McDonald’s cites fourth-straight sales drop
McDonald’s Corp., the world’s largest restaurant chain, said sales at stores open at least 13 months fell 0.3 percent in February as its U.S. business slumped for the fourth consecutive month amid harsh weather. Analysts estimated a 0.1 percent decline, the average of 15 projections from Consensus Metrix. Domestic same-store sales slid 1.4 percent, Oak Brook, Ill.-based McDonald’s said in a statement. McDonald’s, which has more than 14,200 U.S. locations, has been trying to attract Americans with coffee and breakfast foods. The fast-food industry also is struggling with shaky consumer confidence and a severe winter that McDonald’s says hurt its U.S. sales last month.
Chiquita to buy Irish distributor
Chiquita Brands International said that it had agreed to acquire Fyffes, an Irish fruit and produce distributor, in an all-stock deal that valued Fyffes at about $526 million. The combined companies, which will be named ChiquitaFyffes, will be the world’s largest producer and distributor of bananas and will have about $4.6 billion in annual revenue. The transaction is expected to be completed by the end of 2014. Under the terms of the combination, Chiquita and Fyffes will become a wholly owned subsidiary of a new holding company incorporated in Ireland. The companies expect the combination to result in annual cost savings and efficiencies of at least $40 million by the end of 2016.
Sbarro files for bankruptcy agains
Sbarro filed for bankruptcy for the second time in three years as the pizza chain watches foot traffic slow in the malls many of its restaurants occupy. The Melville, N.Y., company filed for Chapter 11 protection in U.S. Bankruptcy Court in Manhattan along with more than 30 affiliates. Sbarro had sought bankruptcy in April 2011, emerging the next November. This time, the Italian-style eatery chain has racked up between $100 million and $500 million in both assets and liabilities, according to the company. Last month, Sbarro said it would shutter 155 struggling company-owned restaurants in North America. But the closures would leave more than 800 units, including franchised locations, open worldwide, with 220 in the United States, the company said.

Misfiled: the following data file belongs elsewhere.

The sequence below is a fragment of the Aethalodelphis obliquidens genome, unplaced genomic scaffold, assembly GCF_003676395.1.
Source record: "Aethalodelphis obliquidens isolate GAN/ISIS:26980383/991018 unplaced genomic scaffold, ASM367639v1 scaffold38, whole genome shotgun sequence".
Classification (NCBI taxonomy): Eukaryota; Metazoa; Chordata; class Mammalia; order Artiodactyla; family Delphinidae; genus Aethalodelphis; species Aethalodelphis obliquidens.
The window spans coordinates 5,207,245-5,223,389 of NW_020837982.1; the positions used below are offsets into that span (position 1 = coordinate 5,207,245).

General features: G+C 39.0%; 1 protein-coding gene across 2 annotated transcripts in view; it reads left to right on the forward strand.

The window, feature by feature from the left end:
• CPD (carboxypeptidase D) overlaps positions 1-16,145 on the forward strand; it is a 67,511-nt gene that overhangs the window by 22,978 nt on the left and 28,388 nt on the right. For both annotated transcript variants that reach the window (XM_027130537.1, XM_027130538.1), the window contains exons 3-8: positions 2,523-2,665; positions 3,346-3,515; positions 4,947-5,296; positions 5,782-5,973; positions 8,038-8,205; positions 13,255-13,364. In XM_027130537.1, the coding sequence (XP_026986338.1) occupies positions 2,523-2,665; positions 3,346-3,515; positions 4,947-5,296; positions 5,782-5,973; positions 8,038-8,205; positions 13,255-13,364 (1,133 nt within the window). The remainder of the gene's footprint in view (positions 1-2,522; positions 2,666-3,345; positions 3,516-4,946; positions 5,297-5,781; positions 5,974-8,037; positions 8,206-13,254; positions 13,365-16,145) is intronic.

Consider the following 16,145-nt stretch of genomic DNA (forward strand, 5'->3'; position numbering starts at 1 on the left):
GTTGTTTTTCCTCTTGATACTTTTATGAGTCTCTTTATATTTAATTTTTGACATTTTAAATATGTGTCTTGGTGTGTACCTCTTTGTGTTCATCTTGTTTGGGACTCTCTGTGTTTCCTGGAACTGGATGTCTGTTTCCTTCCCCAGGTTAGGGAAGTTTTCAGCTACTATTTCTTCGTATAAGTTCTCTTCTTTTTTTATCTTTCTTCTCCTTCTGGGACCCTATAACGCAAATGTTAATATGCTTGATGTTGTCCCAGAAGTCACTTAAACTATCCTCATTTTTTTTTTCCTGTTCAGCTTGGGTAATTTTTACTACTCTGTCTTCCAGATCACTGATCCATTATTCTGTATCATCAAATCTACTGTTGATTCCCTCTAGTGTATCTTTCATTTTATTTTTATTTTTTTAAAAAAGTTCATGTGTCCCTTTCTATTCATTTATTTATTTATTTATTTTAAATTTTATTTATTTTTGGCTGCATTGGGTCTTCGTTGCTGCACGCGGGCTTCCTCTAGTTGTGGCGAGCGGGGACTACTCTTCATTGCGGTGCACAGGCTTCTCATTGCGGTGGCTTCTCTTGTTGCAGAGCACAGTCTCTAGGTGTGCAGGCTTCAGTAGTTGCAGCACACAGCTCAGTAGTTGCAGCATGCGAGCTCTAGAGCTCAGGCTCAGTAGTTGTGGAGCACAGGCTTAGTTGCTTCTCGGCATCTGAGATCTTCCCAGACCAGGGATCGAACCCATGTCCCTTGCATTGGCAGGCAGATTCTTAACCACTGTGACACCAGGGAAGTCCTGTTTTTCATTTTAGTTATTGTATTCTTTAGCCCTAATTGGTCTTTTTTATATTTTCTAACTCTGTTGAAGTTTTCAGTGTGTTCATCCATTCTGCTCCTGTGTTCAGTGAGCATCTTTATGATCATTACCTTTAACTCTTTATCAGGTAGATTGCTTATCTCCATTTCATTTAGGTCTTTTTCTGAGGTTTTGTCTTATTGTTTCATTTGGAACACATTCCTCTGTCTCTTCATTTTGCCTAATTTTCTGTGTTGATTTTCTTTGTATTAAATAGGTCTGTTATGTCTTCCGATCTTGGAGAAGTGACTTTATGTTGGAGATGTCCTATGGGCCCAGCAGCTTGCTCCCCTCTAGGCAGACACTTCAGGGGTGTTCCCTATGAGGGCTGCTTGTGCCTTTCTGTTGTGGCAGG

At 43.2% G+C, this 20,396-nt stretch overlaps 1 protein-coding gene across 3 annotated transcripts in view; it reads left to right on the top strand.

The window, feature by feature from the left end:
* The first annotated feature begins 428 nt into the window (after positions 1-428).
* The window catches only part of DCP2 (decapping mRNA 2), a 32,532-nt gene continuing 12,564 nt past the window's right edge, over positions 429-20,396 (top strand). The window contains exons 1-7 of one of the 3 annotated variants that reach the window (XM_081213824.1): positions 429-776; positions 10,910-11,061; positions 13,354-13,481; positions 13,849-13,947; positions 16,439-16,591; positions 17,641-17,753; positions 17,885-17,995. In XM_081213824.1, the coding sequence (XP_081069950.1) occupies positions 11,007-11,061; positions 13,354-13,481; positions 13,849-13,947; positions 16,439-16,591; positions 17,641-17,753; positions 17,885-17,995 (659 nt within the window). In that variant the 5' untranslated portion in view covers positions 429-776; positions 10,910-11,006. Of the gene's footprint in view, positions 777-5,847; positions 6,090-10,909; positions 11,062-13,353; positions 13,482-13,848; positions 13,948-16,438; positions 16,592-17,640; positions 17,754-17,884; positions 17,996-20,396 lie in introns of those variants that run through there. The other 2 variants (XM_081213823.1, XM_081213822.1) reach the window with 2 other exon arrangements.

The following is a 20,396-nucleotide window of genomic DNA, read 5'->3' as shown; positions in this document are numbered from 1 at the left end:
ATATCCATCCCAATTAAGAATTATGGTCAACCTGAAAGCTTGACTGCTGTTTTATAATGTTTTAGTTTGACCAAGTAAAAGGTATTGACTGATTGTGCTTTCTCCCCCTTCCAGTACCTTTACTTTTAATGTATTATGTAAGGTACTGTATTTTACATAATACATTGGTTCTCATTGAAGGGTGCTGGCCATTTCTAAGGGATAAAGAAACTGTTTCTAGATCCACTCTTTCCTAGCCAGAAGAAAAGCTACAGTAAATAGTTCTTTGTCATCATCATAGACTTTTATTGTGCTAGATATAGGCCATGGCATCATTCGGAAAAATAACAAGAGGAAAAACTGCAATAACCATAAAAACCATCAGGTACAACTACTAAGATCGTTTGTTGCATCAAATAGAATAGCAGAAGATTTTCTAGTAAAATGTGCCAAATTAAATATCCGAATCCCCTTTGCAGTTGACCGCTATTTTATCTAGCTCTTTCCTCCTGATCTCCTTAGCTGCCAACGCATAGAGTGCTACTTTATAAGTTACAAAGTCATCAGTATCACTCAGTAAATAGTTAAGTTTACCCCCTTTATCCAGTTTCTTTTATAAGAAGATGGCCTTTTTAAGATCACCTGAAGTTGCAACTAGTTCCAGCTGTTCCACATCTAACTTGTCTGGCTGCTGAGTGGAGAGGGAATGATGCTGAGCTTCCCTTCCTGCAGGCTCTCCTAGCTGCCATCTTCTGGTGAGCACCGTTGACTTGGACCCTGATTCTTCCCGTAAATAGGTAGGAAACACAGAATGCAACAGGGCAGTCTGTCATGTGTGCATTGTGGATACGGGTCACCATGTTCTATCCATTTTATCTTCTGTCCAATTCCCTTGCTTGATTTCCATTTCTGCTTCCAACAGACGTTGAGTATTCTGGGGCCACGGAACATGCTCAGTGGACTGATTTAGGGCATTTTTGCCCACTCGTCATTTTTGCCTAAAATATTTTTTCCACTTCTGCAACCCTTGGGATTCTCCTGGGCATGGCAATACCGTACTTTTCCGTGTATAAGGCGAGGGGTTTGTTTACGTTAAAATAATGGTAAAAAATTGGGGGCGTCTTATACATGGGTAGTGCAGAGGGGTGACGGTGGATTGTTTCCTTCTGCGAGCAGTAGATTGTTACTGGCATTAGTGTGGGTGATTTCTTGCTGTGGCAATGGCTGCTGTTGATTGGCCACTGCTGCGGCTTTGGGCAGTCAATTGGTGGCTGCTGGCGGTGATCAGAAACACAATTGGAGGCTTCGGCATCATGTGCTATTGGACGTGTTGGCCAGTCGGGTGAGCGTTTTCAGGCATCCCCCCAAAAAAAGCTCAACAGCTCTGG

Mt.Gox seeks court protection in Dallas
Mt.Gox Co., the Bitcoin exchange that filed for bankruptcy in Tokyo last month, is seeking court protection in the United States, blaming its failure on a software flaw in the digital currency. Mt.Gox asked a federal bankruptcy court in Dallas to shield any U.S.-based assets the company may have while it tries to reorganize under the authority of the Japanese court. Mt.Gox last month said almost 750,000 customer Bitcoins and 100,000 of its own were missing and were probably stolen. “The facts known to date indicate that it was caused or related to a flaw in the software algorithm that underlies Bitcoin, and ‘hacking’ attacks of one or more persons,” Mt.Gox Chief Executive Officer Mark Karpeles said in a sworn statement filed in Dallas.
Hold course on stimulus, Fed official says
Bad weather is largely responsible for some recent weak economic data and should not lead the Federal Reserve to stop reducing a key stimulus program, Charles Plosser, president of the Federal Reserve Bank of Philadelphia, said in Paris. Instead, with economic growth still forecast to pick up this year, the Fed might need to quicken the pullback of its monthly bond-buying program, he said. “I believe that weakness largely reflects the severe winter weather rather than a frozen recovery,” he said. “So we must be wary of attaching too much significance to the latest numbers.”